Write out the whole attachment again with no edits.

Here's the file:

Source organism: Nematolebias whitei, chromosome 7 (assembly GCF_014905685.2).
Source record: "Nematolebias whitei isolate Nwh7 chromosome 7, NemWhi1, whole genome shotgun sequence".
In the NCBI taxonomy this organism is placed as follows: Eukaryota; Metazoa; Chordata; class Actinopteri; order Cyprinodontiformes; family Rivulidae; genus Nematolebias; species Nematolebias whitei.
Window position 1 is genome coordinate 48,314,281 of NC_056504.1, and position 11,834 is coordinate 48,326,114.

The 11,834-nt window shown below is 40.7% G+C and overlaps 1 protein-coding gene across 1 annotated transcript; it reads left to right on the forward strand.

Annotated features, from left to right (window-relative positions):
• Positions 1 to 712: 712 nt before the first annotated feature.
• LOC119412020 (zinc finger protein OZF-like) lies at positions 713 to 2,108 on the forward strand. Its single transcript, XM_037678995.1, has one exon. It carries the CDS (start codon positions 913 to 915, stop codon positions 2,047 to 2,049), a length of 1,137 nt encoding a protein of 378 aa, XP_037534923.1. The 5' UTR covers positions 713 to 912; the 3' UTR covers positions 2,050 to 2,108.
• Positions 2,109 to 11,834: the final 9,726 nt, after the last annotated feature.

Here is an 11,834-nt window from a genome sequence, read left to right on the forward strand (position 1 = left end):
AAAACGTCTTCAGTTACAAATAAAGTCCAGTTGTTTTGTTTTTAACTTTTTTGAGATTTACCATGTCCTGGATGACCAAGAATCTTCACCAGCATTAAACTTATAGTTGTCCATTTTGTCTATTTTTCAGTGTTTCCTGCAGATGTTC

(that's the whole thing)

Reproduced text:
Source organism: Nematolebias whitei, chromosome 7 (assembly GCF_014905685.2).
Source record: "Nematolebias whitei isolate Nwh7 chromosome 7, NemWhi1, whole genome shotgun sequence".
In the NCBI taxonomy this organism is placed as follows: Eukaryota; Metazoa; Chordata; class Actinopteri; order Cyprinodontiformes; family Rivulidae; genus Nematolebias; species Nematolebias whitei.
Window position 1 is genome coordinate 48,314,281 of NC_056504.1, and position 11,834 is coordinate 48,326,114.

The 11,834-nt window shown below is 40.7% G+C and overlaps 1 protein-coding gene across 1 annotated transcript; it reads left to right on the forward strand.

Annotated features, from left to right (window-relative positions):
• Positions 1 to 712: 712 nt before the first annotated feature.
• LOC119412020 (zinc finger protein OZF-like) lies at positions 713 to 2,108 on the forward strand. Its single transcript, XM_037678995.1, has one exon. It carries the CDS (start codon positions 913 to 915, stop codon positions 2,047 to 2,049), a length of 1,137 nt encoding a protein of 378 aa, XP_037534923.1. The 5' UTR covers positions 713 to 912; the 3' UTR covers positions 2,050 to 2,108.
• Positions 2,109 to 11,834: the final 9,726 nt, after the last annotated feature.

Here is an 11,834-nt window from a genome sequence, read left to right on the forward strand (position 1 = left end):
AAAACGTCTTCAGTTACAAATAAAGTCCAGTTGTTTTGTTTTTAACTTTTTTGAGATTTACCATGTCCTGGATGACCAAGAATCTTCACCAGCATTAAACTTATAGTTGTCCATTTTGTCTATTTTTCAGTGTTTCCTGCAGATGTTC